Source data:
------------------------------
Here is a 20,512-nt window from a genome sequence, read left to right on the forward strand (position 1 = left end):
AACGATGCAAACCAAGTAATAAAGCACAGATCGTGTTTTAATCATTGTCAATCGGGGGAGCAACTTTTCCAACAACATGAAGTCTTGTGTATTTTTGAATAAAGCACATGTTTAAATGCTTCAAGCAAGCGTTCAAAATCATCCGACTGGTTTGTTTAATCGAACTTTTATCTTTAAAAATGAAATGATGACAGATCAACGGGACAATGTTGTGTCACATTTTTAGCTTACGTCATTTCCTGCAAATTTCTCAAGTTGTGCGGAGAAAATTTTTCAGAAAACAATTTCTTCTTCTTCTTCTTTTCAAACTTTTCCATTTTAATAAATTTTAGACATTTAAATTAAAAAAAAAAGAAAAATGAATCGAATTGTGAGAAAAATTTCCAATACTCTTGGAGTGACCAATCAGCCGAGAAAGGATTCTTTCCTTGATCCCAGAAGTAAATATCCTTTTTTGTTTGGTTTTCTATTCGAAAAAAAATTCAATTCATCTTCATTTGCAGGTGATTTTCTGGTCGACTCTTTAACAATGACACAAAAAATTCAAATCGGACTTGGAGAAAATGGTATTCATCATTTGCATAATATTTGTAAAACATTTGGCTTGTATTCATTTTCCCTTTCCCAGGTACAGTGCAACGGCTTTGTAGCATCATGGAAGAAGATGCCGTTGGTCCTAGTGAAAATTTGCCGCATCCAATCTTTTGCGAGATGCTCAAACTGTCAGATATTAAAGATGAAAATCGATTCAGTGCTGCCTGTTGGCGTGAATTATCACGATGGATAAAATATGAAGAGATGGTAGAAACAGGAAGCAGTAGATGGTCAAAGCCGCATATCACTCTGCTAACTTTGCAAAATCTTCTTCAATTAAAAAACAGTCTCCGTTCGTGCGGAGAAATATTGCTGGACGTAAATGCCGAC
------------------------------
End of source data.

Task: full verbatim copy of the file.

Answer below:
Here is a 20,512-nt window from a genome sequence, read left to right on the forward strand (position 1 = left end):
AACGATGCAAACCAAGTAATAAAGCACAGATCGTGTTTTAATCATTGTCAATCGGGGGAGCAACTTTTCCAACAACATGAAGTCTTGTGTATTTTTGAATAAAGCACATGTTTAAATGCTTCAAGCAAGCGTTCAAAATCATCCGACTGGTTTGTTTAATCGAACTTTTATCTTTAAAAATGAAATGATGACAGATCAACGGGACAATGTTGTGTCACATTTTTAGCTTACGTCATTTCCTGCAAATTTCTCAAGTTGTGCGGAGAAAATTTTTCAGAAAACAATTTCTTCTTCTTCTTCTTTTCAAACTTTTCCATTTTAATAAATTTTAGACATTTAAATTAAAAAAAAAAGAAAAATGAATCGAATTGTGAGAAAAATTTCCAATACTCTTGGAGTGACCAATCAGCCGAGAAAGGATTCTTTCCTTGATCCCAGAAGTAAATATCCTTTTTTGTTTGGTTTTCTATTCGAAAAAAAATTCAATTCATCTTCATTTGCAGGTGATTTTCTGGTCGACTCTTTAACAATGACACAAAAAATTCAAATCGGACTTGGAGAAAATGGTATTCATCATTTGCATAATATTTGTAAAACATTTGGCTTGTATTCATTTTCCCTTTCCCAGGTACAGTGCAACGGCTTTGTAGCATCATGGAAGAAGATGCCGTTGGTCCTAGTGAAAATTTGCCGCATCCAATCTTTTGCGAGATGCTCAAACTGTCAGATATTAAAGATGAAAATCGATTCAGTGCTGCCTGTTGGCGTGAATTATCACGATGGATAAAATATGAAGAGATGGTAGAAACAGGAAGCAGTAGATGGTCAAAGCCGCATATCACTCTGCTAACTTTGCAAAATCTTCTTCAATTAAAAAACAGTCTCCGTTCGTGCGGAGAAATATTGCTGGACGTAAATGCCGAC